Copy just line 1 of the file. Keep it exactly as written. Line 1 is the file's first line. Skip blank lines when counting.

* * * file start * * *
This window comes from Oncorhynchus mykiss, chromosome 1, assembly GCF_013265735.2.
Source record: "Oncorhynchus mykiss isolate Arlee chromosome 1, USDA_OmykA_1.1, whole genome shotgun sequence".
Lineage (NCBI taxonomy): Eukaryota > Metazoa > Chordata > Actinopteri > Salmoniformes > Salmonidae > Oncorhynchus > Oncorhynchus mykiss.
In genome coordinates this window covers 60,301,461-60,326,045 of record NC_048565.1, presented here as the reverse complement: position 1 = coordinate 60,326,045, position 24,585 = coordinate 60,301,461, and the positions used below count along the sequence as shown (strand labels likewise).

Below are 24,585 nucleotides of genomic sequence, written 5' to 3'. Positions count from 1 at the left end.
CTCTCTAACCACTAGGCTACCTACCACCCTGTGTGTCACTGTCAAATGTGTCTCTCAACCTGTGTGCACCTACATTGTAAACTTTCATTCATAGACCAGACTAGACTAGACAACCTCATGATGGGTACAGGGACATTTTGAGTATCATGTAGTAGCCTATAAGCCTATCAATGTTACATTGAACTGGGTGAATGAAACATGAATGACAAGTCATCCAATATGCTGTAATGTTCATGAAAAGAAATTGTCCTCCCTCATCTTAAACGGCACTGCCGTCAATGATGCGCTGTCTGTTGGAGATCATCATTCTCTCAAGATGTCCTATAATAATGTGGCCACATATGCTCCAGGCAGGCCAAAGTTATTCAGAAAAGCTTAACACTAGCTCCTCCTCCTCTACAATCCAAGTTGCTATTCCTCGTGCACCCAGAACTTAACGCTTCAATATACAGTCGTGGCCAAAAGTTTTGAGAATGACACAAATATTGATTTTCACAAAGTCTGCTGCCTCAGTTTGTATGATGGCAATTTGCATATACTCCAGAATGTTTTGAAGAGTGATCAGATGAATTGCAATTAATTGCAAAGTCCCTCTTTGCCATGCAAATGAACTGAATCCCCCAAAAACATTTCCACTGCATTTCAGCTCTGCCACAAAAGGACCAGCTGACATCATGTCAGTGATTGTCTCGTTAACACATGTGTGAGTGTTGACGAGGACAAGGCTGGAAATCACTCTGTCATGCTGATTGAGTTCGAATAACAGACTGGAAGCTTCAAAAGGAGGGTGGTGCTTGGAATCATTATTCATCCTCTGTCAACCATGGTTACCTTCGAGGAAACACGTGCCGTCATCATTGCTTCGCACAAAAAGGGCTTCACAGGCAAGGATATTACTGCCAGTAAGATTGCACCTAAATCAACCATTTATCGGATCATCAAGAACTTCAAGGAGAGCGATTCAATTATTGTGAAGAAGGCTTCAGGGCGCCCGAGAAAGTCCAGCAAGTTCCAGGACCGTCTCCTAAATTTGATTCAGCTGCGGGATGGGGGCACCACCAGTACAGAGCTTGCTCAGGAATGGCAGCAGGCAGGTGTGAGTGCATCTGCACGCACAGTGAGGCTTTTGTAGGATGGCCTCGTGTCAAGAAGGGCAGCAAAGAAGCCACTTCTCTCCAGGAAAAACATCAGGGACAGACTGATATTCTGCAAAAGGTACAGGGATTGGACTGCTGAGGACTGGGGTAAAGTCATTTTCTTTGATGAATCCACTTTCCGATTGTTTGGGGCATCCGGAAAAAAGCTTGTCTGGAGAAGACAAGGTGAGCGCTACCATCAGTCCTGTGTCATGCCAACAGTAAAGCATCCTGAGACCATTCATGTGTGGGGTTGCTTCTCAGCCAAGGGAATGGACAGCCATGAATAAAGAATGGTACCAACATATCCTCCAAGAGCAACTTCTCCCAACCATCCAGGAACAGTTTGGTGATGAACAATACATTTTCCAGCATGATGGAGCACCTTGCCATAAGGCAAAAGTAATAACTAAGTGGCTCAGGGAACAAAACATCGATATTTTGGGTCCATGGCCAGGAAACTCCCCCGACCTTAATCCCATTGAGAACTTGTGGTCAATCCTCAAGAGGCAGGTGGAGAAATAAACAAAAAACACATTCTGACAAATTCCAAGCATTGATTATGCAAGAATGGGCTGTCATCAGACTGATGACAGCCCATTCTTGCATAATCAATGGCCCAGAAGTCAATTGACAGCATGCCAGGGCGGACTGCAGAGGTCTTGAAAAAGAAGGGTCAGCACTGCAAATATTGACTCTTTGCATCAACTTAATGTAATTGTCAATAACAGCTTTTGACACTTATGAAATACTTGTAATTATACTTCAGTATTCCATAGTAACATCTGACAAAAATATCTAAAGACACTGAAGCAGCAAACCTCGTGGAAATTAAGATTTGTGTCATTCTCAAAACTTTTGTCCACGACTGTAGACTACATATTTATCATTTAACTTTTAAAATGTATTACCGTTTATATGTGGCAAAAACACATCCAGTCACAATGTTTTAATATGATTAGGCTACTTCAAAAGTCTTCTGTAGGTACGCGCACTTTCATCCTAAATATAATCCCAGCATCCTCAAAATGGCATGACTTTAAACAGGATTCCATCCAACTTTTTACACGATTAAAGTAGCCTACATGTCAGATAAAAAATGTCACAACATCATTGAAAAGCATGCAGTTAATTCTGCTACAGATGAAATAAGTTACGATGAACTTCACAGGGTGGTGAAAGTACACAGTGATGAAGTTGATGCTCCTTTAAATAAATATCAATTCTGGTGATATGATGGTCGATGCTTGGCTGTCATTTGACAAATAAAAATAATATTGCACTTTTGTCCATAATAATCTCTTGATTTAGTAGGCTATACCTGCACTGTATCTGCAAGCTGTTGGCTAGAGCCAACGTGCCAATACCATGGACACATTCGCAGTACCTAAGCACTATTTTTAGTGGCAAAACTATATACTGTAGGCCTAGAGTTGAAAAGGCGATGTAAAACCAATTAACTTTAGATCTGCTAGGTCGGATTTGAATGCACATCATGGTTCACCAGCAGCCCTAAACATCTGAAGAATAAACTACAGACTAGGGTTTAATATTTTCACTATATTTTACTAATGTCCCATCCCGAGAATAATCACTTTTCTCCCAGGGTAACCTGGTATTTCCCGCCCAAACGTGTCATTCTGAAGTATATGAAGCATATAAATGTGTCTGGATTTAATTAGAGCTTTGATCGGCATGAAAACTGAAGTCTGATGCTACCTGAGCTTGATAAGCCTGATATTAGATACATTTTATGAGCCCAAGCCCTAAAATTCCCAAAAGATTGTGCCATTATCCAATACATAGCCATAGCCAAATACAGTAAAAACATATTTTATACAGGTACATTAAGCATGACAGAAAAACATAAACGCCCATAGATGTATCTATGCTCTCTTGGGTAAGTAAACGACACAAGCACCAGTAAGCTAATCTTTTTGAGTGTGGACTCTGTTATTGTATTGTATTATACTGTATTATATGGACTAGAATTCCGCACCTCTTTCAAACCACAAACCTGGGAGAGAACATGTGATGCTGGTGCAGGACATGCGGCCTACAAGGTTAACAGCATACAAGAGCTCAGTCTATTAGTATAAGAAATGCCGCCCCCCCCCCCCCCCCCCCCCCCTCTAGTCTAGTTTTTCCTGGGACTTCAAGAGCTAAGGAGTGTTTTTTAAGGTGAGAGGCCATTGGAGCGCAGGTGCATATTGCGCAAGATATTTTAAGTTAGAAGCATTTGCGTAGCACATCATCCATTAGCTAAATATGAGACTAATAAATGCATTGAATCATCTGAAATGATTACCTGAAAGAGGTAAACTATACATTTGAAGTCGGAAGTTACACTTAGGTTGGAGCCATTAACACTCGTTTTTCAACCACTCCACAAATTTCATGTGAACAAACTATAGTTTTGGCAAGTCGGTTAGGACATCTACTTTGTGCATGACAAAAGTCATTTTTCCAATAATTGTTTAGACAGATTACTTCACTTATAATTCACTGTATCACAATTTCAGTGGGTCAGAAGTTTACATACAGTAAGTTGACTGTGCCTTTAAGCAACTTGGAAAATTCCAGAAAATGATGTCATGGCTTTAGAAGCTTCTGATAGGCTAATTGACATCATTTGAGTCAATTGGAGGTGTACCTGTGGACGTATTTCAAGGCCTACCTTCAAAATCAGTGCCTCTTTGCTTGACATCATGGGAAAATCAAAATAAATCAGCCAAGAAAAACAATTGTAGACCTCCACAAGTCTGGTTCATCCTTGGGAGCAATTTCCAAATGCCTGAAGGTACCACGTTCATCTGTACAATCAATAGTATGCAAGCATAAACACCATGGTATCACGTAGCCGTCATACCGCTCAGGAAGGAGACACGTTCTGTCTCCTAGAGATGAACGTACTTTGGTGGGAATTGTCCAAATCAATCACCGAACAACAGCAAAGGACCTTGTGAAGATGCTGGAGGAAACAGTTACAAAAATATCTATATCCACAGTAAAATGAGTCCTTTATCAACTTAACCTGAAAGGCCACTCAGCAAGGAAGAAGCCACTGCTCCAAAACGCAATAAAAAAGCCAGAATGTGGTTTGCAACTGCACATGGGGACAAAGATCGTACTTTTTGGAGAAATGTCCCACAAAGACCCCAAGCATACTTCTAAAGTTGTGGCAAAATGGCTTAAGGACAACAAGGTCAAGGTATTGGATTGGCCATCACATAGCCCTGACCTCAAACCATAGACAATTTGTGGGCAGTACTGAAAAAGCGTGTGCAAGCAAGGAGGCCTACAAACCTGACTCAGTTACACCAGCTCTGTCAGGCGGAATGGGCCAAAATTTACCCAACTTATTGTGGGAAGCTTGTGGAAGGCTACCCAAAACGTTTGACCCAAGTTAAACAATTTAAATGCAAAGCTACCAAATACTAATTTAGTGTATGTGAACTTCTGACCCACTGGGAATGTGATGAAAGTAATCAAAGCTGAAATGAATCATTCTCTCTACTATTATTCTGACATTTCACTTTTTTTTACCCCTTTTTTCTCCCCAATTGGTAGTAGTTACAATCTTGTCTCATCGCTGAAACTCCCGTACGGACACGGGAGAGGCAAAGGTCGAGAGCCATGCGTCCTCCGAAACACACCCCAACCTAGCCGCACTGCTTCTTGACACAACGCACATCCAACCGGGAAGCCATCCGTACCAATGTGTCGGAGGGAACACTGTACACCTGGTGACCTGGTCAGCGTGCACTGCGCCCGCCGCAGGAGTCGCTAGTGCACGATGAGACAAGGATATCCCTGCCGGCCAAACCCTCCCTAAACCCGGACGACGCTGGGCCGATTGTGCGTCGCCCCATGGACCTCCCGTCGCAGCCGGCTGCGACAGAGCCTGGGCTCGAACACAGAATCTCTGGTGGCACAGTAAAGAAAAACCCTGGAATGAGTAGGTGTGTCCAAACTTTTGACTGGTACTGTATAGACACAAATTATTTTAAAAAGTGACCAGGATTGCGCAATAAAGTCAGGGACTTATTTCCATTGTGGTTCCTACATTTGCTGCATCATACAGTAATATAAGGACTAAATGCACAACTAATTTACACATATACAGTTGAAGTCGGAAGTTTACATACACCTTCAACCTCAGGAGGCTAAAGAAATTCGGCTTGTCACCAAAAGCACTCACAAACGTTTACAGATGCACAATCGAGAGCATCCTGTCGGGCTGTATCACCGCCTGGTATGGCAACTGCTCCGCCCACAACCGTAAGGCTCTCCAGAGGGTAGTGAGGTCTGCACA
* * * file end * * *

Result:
This window comes from Oncorhynchus mykiss, chromosome 1, assembly GCF_013265735.2.